Kodi is a great tool for Raspberry Pi, it allows you to use it as a media center (Videos, Music, Pictures, and Games).
However, it’s not always easy to find the add-on you want to watch your favorite streaming service.
Today, I’ll show you how to install Netflix and other add-ons on Kodi.
In this post, I’ll explain everything, from the operating system (OSMC, LibreElec, or even Raspberry Pi OS), to the main application (Kodi) and the add-ons you need to watch Netflix, YouTube, Amazon, or whatever.
I highly recommend using a VPN as soon as Kodi is installed. It protects your data and identity, but also allows you to access movies not available in your current country. You can read my tutorial here on how to install NordVPN with Kodi.
If you are looking to quickly progress on Raspberry Pi, you can check out my e-book here. It’s a 30-day challenge, where you learn one new thing every day until you become a Raspberry Pi expert. The first third of the book teaches you the basics, but the following chapters include projects you can try on your own.
If you are lost in all these new words and abbreviations, request my free Raspberry Pi glossary here (PDF format)!
Let’s start with a background introduction to what Kodi is and how to use it on Raspberry Pi.
What is Kodi?
Kodi is a media center software that allows us to turn an old TV into a smart TV to play local files and watch streaming services.
In this interface, you get access to your Movies, Pictures, Music, and Games
The default skin on OSMC looks like this:
Many other skins are available if you don’t like this one.
So basically, Kodi turns your TV into a smart TV thanks to the Raspberry Pi. It will be way easier to browse this interface instead of using Chromium to watch something on Netflix or find your MP4 file in a subfolder on Raspberry Pi OS.
And even if you already have a smart TV, it goes further with all the add-ons available.
We’ll discuss how to install the main add-ons later in this post.
Which Operating System Should I Use for Kodi?
- LibreElec: a minimal distribution, built exclusively to run Kodi. It will be the lightest way to get it running. It’s a good choice, especially for an older Raspberry Pi model.
- OSMC: a custom build of Raspberry Pi OS, adding Kodi on top of it. It will automatically start Kodi on boot. It’s a good choice if you are interested in an SSH access to run scripts or automate tasks in the background (to download torrents or whatever).
- Raspberry Pi OS or any other Linux distribution: you can install Kodi like any other app and use it only when needed. It’s not the best experience as a media-center, but works great if you need to use your Raspberry Pi for desktop usage the rest of the time.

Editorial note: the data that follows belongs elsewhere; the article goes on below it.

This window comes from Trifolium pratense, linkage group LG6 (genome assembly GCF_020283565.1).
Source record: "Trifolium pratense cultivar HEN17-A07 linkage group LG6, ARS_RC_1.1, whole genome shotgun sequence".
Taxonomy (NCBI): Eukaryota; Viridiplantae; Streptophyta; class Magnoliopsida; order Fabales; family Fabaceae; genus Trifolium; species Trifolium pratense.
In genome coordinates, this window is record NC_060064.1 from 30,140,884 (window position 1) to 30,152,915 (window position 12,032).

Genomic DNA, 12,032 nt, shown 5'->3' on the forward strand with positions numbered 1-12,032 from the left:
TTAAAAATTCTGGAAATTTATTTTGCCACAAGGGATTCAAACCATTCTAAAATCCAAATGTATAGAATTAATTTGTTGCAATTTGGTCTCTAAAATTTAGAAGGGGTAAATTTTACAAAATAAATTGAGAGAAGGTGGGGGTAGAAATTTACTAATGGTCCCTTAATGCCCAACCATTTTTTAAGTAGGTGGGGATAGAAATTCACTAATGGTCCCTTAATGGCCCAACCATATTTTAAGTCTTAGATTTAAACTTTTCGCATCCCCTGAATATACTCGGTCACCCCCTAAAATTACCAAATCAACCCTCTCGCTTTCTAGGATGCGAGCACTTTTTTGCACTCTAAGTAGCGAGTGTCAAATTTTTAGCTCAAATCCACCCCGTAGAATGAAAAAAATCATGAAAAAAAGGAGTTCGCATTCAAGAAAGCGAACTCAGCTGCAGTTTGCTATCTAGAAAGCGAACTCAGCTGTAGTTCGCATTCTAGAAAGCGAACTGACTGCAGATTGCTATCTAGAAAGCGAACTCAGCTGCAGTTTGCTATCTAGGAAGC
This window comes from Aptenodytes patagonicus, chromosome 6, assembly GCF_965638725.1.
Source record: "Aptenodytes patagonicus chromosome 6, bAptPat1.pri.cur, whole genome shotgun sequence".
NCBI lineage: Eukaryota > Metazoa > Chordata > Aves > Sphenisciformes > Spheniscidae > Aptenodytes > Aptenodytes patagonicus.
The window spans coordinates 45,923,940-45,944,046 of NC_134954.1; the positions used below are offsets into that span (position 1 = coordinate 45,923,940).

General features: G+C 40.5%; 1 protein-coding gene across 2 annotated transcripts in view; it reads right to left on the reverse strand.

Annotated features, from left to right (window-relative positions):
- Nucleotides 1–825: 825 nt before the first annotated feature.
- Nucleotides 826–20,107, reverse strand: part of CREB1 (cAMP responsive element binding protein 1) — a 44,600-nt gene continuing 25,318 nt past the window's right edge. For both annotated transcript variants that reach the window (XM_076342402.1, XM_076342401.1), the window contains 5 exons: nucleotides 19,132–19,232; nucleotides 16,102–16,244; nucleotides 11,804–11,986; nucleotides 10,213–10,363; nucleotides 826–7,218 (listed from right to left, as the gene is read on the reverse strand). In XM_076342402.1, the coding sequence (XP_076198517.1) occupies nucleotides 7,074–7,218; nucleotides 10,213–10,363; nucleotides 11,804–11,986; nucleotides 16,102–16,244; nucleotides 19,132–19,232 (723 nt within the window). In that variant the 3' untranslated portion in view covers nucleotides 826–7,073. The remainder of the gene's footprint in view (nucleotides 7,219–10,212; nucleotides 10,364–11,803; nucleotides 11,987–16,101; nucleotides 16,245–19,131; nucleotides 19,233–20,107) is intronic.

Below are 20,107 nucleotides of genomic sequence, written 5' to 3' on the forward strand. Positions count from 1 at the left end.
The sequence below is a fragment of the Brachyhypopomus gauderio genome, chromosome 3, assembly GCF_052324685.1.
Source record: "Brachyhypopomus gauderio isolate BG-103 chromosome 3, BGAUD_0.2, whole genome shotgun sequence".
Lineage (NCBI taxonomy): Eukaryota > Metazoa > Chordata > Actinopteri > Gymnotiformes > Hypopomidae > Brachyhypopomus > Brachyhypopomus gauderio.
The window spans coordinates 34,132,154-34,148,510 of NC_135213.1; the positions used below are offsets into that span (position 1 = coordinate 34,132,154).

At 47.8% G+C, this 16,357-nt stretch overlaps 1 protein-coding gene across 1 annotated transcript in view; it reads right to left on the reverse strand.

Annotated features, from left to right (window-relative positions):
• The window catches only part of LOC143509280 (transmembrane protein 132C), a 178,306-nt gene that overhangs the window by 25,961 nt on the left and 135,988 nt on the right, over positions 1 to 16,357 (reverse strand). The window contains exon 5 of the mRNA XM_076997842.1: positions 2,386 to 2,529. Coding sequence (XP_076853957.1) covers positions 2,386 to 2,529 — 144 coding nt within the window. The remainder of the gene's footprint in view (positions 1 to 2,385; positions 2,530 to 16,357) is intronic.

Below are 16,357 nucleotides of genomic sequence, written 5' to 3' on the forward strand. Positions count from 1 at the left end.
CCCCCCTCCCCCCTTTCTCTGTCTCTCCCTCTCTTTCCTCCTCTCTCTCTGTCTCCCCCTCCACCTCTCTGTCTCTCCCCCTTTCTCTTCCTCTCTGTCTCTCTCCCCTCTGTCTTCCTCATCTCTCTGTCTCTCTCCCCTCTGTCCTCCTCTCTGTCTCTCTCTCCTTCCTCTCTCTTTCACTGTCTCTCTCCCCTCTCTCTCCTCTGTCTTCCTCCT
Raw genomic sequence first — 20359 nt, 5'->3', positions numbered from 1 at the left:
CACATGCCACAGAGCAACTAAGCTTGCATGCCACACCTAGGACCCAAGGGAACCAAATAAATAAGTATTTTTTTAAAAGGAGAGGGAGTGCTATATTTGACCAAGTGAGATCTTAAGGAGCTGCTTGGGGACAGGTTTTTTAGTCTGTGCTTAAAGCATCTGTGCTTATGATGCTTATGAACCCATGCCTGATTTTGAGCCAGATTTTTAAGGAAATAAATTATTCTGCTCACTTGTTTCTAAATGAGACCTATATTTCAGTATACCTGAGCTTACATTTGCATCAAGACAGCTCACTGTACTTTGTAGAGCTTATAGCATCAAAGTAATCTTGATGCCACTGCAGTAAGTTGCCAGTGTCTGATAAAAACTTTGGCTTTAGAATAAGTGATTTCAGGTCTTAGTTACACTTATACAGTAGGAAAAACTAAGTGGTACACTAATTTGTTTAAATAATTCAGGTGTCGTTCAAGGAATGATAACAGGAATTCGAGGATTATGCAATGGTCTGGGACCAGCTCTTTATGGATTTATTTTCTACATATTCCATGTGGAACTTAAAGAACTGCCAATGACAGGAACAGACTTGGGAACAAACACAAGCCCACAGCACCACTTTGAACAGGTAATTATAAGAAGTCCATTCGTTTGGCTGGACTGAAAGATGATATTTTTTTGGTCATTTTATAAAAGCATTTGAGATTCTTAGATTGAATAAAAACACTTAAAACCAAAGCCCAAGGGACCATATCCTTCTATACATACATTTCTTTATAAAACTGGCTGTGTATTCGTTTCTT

If you are lost in all these new words and abbreviations, request my free Raspberry Pi glossary here (PDF format)!
In this article, I will show you the installation with OSMC, but most of the tutorials will be the same for any of these options.
If you prefer using Raspberry Pi OS, you can read my installation guide here, and install Kodi manually by following this procedure.
Install OSMC on your Raspberry Pi
Prepare the SD card
To get Kodi on your Raspberry Pi, I recommend you install OSMC on it.
There are 3 ways to install it:
- Use Raspberry Pi Imager, and find OSMC in the OS list.
- Get the installer on the official website.
- Or download the disk image manually and flash it with Etcher or any other tool.
Any method will work, so pick the one you prefer. Here is how to do it manually:
- Download the OSMC images from the official website.
Select Raspberry Pi, then click on the “Disk images” button.
Click on the latest version for your Raspberry Pi model:
- Insert the new SD card in your computer.
If you don’t have any SD card reader on your computer, use an adapter like this one on Amazon.
- Use Etcher to flash the image on your SD card.
If you don’t know Etcher, it’s a tool available here to easily flash SD cards.
- Select the downloaded OSMC image by clicking on the left button.
Then choose your SD card.
And finally, click on “Flash!” to start the SD card creation.
- Wait a few minutes.
Once done, insert the SD card in the Raspberry Pi slot and move to the next part.
Start the Raspberry Pi and wait a few minutes for the installation to complete.
You have nothing to do for the moment, the installation process is automatic.
On the first boot, you’ll get a welcome menu, choose your default parameters in this one:
- Select your default language.
- Then choose your time zone in the list.
- Now, it asks you for a host name, you can keep the default.
- Keep SSH enabled as we’ll use it later:
- Read and accept the license agreement.
- Select your favorite theme (only two available on a fresh installation).